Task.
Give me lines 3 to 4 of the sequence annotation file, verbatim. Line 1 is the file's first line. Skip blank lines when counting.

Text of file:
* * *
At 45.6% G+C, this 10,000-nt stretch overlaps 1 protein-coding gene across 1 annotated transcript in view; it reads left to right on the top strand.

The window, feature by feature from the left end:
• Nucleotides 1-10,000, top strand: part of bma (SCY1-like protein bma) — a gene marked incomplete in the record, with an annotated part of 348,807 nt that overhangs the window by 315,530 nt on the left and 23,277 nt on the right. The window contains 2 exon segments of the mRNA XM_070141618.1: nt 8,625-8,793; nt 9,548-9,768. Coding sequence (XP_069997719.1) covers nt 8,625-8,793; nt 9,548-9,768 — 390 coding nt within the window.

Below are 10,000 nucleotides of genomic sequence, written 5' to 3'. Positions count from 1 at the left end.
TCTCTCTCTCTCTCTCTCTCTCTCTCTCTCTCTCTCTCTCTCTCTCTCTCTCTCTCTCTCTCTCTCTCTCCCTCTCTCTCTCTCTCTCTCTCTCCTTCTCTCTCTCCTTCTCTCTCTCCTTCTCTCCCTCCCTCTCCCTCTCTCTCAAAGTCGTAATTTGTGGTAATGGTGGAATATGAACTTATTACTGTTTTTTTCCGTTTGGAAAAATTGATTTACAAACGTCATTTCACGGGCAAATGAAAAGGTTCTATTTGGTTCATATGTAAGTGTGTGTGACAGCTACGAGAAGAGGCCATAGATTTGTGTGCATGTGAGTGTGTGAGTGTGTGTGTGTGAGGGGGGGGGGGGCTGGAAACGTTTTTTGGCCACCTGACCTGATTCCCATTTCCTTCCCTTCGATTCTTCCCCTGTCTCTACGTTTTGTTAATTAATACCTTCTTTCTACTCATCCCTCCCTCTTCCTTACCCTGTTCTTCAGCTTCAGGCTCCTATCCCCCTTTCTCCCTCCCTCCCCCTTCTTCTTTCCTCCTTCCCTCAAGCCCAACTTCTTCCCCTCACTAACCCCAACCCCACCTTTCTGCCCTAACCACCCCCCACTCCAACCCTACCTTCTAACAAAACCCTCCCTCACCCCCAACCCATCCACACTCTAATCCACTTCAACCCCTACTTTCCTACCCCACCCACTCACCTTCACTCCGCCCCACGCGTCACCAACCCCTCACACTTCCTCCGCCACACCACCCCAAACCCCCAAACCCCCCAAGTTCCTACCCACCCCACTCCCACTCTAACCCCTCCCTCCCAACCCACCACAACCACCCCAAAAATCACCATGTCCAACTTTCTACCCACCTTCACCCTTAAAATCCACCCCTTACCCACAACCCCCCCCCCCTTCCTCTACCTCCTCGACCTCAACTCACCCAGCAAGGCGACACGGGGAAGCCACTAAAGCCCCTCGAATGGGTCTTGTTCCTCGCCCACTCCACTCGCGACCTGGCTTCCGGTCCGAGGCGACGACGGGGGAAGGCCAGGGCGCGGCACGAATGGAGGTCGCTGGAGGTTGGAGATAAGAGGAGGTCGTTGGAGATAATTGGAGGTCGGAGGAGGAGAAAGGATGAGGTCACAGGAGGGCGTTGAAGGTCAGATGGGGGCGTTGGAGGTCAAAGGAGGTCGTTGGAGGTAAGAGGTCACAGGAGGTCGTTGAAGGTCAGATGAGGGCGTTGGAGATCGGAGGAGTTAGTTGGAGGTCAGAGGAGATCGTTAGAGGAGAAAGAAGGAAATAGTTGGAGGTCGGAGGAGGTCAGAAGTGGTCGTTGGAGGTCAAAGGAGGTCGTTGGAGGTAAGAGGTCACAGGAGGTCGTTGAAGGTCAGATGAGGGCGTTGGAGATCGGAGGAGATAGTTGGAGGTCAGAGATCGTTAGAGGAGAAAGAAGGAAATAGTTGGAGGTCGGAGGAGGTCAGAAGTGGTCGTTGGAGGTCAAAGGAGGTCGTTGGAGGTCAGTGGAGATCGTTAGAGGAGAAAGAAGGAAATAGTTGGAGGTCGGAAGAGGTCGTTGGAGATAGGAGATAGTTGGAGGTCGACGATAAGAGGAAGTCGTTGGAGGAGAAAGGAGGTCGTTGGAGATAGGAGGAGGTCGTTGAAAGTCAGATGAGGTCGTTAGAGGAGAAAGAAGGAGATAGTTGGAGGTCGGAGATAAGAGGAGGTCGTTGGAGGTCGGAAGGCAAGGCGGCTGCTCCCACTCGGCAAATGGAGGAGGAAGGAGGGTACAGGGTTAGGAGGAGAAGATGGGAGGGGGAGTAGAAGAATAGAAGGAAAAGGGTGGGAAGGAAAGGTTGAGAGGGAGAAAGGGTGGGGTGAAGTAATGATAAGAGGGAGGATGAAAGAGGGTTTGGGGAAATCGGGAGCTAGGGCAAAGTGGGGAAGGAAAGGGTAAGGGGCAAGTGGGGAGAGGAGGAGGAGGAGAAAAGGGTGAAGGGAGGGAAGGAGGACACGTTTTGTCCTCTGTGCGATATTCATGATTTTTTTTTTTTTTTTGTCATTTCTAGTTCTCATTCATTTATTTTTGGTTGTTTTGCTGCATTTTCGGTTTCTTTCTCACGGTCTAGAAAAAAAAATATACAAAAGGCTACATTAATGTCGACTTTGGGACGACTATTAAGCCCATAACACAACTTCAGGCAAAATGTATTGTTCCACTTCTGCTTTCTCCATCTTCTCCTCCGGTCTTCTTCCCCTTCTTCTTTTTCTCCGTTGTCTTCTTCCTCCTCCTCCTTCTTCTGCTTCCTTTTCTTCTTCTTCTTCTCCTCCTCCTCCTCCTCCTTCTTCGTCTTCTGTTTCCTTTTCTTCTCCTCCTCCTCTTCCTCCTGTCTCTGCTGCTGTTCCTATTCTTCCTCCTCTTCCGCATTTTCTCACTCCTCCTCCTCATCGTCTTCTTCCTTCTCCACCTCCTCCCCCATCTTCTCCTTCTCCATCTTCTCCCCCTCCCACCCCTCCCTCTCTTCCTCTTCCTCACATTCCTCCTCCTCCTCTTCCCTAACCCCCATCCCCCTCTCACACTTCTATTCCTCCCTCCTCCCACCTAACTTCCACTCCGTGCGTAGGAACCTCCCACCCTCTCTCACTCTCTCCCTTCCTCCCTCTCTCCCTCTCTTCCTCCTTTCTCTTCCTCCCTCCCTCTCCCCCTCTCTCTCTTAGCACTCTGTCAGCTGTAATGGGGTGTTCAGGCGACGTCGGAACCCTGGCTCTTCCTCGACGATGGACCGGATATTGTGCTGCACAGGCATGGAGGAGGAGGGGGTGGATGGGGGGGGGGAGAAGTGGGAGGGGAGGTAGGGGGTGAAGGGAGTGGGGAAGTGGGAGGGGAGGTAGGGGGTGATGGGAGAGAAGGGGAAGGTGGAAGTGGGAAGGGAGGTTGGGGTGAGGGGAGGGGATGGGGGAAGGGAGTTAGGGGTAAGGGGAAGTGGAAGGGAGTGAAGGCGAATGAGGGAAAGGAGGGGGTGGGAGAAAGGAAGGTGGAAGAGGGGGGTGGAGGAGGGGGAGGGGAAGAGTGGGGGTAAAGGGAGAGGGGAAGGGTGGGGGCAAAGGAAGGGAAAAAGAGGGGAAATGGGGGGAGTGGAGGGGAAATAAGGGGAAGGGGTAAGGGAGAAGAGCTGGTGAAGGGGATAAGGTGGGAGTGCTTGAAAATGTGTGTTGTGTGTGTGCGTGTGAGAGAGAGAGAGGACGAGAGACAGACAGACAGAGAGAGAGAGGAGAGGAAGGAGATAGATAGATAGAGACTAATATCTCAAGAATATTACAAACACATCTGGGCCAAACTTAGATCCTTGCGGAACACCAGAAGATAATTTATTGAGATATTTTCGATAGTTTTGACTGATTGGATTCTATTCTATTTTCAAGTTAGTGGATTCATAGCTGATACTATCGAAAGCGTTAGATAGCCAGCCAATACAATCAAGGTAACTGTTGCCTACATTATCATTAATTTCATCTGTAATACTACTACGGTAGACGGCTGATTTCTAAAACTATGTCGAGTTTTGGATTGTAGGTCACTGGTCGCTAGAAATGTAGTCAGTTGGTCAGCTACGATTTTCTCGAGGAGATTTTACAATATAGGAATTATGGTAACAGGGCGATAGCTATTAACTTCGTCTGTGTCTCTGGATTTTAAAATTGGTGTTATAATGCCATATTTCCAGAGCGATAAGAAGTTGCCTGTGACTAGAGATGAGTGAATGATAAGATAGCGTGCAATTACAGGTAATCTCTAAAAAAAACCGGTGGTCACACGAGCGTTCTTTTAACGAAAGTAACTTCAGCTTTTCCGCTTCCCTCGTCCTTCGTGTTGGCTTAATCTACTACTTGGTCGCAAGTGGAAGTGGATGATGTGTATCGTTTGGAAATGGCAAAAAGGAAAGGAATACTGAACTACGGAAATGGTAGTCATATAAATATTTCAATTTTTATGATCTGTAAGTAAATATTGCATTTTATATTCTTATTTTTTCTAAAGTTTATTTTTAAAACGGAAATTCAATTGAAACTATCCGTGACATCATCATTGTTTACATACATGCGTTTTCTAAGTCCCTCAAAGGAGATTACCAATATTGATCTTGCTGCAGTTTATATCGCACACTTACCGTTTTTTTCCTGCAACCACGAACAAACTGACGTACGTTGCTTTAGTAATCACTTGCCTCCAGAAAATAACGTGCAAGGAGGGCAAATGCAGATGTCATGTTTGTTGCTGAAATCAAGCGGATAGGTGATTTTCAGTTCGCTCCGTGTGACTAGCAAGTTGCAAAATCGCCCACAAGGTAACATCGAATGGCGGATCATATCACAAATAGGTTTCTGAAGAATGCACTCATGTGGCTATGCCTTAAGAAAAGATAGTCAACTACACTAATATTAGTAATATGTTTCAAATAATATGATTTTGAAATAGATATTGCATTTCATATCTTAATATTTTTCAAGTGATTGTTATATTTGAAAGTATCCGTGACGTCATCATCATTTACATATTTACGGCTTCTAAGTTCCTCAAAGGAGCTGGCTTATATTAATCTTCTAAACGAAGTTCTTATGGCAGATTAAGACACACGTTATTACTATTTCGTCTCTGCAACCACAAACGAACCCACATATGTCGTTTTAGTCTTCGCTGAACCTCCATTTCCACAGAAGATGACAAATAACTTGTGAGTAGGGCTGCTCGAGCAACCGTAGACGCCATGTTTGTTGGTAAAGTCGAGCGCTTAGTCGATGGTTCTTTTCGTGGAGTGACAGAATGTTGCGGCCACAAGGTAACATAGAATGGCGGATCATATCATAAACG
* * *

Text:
• Nucleotides 1-10,000, top strand: part of bma (SCY1-like protein bma) — a gene marked incomplete in the record, with an annotated part of 348,807 nt that overhangs the window by 315,530 nt on the left and 23,277 nt on the right. The window contains 2 exon segments of the mRNA XM_070141618.1: nt 8,625-8,793; nt 9,548-9,768. Coding sequence (XP_069997719.1) covers nt 8,625-8,793; nt 9,548-9,768 — 390 coding nt within the window.

Below are 10,000 nucleotides of genomic sequence, written 5' to 3'. Positions count from 1 at the left end.